A strategy where we put more people to work building cars, homes and businesses that waste less energy. We can do this. We’re Americans. And when we commit ourselves to something, there’s no telling how far we’ll go. Thanks and have a great weekend.

And don't do anything to encourage global warming - TWS

Friday, March 15, 2013

The Most Persistent Economic Fallacy Of All Time

Here's the late, great Milton Friedman, explaining the difference between money and production, and then production vs spending.

Thursday, March 14, 2013

Spending Vs. Results

Here's a handy infographic showing U.S. spending per tricycle motor, and comparing it to English, Math and Science skills. 
Sources are the CIA Factbook and the U.N. 
Came from here. 
The spending, of course, is much, much higher in some places like D.C., which get truly miserable results. 
One day, someone is going to put out the definitive spending vs. results data for public vs private (and home) education. 

U.S. Education versus the World via Master of Arts in Teaching at USC
Via: MAT@USC | Master’s of Arts in Teaching

Wednesday, March 13, 2013

My heart breaks. My tears flow.

Lobbyists on K Street in Washington D.C. have had a rough time of it for the last two weeks. 
Here's Roll Call, on the difficulties now facing the residents of Gucci Gulch:

…sequester cuts…reflect not only Washington’s political paralysis but a bitter lobbying failure for K Street interests across the board. From university professors and scientists to cancer victims, defense contractors and federal workers, hundreds of advocacy, trade and labor groups have lobbied aggressively for months to head off the cuts. They’ve run ads, testified on Capitol Hill, staged demonstrations and hounded lawmakers, all to no avail. …the path forward could be a lobbying nightmare.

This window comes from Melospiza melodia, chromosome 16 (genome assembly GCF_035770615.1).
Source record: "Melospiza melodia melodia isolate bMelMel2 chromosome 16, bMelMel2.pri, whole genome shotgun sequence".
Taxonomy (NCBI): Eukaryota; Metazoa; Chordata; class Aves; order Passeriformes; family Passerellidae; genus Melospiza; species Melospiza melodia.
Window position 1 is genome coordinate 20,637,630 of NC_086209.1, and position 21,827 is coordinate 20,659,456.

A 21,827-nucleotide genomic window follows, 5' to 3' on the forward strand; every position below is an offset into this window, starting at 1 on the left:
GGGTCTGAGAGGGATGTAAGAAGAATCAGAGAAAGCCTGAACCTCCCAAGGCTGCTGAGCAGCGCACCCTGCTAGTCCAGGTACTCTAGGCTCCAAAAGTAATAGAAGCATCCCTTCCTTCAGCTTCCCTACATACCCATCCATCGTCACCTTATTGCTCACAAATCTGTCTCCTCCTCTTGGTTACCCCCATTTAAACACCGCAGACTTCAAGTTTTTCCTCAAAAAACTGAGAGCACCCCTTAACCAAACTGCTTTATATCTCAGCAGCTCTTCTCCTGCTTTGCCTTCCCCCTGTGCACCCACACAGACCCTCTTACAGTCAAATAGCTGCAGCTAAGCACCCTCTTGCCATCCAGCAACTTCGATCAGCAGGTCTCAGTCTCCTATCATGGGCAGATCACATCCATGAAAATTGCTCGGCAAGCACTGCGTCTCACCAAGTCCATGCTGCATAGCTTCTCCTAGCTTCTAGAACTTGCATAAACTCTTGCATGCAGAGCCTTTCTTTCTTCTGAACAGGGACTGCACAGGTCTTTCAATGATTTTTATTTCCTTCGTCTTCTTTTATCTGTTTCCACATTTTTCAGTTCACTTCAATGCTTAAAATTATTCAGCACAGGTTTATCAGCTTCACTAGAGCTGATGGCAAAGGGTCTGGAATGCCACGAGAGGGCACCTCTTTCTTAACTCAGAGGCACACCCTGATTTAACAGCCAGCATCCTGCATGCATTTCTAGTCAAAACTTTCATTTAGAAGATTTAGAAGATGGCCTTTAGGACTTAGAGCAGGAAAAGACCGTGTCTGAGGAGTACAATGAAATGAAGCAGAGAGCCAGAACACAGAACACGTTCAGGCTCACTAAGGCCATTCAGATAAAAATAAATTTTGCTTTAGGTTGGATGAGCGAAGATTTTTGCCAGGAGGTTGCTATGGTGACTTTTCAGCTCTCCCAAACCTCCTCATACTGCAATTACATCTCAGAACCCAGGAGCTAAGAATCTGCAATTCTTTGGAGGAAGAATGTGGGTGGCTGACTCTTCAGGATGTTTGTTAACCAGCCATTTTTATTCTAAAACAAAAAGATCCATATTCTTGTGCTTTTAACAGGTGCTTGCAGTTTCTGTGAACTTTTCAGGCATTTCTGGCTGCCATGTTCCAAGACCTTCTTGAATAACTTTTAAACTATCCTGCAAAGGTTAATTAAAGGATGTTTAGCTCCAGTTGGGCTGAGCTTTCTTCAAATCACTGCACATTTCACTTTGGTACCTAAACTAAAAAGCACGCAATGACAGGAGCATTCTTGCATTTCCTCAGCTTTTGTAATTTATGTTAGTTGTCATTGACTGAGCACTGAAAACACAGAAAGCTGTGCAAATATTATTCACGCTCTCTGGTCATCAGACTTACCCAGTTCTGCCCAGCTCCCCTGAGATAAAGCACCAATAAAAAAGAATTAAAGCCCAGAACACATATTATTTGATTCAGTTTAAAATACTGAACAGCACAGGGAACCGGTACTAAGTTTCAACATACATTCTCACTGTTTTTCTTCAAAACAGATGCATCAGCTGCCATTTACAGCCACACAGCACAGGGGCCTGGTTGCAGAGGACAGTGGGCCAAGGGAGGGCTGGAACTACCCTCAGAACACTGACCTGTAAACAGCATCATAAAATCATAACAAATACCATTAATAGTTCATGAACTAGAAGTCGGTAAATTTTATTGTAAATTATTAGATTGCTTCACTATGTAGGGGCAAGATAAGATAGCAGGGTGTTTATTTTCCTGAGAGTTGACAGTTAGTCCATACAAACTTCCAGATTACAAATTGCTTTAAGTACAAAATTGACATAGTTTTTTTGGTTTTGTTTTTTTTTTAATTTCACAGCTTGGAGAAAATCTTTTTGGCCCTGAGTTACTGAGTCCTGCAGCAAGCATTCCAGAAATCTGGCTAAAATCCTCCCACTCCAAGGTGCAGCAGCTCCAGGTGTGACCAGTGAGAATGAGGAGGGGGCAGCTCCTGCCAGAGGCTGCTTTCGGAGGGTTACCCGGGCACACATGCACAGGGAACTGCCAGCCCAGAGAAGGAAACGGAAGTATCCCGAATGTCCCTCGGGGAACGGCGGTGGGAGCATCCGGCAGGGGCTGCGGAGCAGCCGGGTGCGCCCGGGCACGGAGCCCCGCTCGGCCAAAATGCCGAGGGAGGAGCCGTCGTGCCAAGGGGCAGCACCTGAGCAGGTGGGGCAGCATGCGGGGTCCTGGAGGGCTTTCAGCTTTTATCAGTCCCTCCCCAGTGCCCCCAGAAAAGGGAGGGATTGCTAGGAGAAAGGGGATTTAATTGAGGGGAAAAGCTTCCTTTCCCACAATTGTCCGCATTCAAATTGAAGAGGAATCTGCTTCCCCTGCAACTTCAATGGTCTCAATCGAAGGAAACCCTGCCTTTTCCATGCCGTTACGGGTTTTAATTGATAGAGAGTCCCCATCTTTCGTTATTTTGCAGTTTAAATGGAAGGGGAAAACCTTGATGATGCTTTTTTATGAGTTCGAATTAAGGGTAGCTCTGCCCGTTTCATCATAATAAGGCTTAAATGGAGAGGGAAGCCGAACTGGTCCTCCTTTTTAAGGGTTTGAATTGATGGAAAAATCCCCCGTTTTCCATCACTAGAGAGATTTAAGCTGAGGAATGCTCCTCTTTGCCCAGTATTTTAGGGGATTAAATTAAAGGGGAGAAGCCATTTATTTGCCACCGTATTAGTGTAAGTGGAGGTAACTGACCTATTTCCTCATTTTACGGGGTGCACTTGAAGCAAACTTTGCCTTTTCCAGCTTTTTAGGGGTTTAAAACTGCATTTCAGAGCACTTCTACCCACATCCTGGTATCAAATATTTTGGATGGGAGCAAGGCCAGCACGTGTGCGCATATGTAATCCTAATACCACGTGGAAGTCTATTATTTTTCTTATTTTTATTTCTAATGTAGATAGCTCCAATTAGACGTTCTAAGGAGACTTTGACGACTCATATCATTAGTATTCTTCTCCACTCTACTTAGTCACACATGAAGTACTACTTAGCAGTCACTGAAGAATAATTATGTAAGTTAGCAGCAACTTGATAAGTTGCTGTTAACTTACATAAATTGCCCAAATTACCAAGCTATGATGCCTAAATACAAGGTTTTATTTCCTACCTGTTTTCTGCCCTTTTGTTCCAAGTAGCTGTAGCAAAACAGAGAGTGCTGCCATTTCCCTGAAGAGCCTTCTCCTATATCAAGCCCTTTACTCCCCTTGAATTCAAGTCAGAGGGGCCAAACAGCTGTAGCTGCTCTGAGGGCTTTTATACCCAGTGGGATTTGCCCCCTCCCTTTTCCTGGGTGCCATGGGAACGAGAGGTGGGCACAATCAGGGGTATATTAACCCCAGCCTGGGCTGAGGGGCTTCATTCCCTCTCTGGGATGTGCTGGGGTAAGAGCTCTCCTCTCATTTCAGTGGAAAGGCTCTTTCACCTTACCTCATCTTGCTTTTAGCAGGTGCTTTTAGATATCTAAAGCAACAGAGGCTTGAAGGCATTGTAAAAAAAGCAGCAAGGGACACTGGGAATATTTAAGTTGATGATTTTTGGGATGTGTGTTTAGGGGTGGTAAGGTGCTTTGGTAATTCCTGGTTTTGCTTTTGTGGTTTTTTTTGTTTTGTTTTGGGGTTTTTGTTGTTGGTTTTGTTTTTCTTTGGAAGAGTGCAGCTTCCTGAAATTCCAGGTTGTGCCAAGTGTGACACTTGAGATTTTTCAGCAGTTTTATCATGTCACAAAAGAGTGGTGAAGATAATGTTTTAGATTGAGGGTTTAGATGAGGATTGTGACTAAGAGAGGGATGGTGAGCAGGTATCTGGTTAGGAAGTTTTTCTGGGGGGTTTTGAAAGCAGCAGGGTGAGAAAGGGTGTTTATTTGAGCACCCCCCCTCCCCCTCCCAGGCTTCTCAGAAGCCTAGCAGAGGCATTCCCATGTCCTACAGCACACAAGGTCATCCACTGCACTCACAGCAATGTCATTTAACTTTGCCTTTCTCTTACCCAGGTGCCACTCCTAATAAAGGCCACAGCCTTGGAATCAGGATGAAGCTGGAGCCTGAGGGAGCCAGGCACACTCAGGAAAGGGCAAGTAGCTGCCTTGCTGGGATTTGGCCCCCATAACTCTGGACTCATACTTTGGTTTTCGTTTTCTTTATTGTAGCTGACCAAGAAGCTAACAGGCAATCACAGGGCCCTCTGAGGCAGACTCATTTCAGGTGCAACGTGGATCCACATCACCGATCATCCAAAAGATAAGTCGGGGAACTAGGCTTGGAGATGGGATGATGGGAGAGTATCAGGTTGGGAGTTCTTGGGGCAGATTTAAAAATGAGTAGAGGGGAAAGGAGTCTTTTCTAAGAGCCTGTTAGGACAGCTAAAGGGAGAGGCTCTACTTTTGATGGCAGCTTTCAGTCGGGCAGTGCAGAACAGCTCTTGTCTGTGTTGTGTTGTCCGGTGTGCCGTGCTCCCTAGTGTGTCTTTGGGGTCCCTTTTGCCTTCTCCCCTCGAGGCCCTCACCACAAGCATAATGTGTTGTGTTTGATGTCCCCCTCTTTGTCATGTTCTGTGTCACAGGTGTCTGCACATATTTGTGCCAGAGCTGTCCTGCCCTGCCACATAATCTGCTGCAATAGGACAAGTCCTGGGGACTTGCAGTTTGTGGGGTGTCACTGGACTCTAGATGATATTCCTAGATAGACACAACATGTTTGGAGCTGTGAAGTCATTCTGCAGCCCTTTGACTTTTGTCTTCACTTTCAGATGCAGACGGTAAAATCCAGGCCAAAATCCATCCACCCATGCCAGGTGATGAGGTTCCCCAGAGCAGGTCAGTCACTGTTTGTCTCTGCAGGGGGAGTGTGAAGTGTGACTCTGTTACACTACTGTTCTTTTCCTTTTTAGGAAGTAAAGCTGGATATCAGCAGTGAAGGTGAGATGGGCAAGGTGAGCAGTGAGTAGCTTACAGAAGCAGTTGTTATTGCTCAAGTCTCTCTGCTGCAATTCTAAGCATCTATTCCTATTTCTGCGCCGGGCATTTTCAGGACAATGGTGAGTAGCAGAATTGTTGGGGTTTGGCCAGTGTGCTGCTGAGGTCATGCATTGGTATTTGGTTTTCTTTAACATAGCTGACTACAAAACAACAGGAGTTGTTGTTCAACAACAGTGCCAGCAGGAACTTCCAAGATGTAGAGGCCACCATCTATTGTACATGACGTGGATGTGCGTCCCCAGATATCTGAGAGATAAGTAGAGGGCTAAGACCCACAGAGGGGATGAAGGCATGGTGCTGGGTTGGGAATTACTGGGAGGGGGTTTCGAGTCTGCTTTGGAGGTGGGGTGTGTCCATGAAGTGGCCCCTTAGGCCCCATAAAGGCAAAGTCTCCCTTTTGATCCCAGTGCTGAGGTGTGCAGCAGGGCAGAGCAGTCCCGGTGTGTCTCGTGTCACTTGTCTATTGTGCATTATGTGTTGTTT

These people have lifestyles that would make Roman Emperors blush. 
They convince your CongressCritters to spend money on silly, silly things.  Mostly defense, but sometimes on million-dollar studies of Why Lesbians Get Fat.  (Hint: It's because they're less promiscuous than men, therefore more secure in their relationships.  Plus, they party a lot.) 

Anyway, thanks to the great Dan Mitchell for the quote copied above.  And also for this cartoon showing his reaction to the difficulties now facing K Street, which, if Libertarians have their way, will eventually be bulldozed to put up a Frisbee Golf Course.

Tuesday, March 12, 2013

311,604 Federal Workers doing their part to prevent government waste

Several years ago I began awarding trophies called "The Whitey" to citizens who did their part to eliminate government waste.
The best way to eliminate government waste is to avoid paying your taxes.  If you don't give them your money, they can't waste it.  
An astounding number of Whiteys went to rejected (and confirmed) members of Obama's cabinet.  Timmy "TurboTax" Geithner, Tom Daschle, etc etc etc all did their part to keep their hard earned dollars out of The U.S. Treasury.  Hit the "Whiteys" label at the bottom to read about previous award winners.

Lord have mercy, they're still trying to devalue the trophy.  

From the Tax Prof Blog:
311,566 federal workers and retirees owed more than $3.5 billion in back income taxes in 2011 (up from $3.4 billion in 2010, $3.3 billion in 2009, $3.0 billion in 2008, and $2.7 billion in 2007).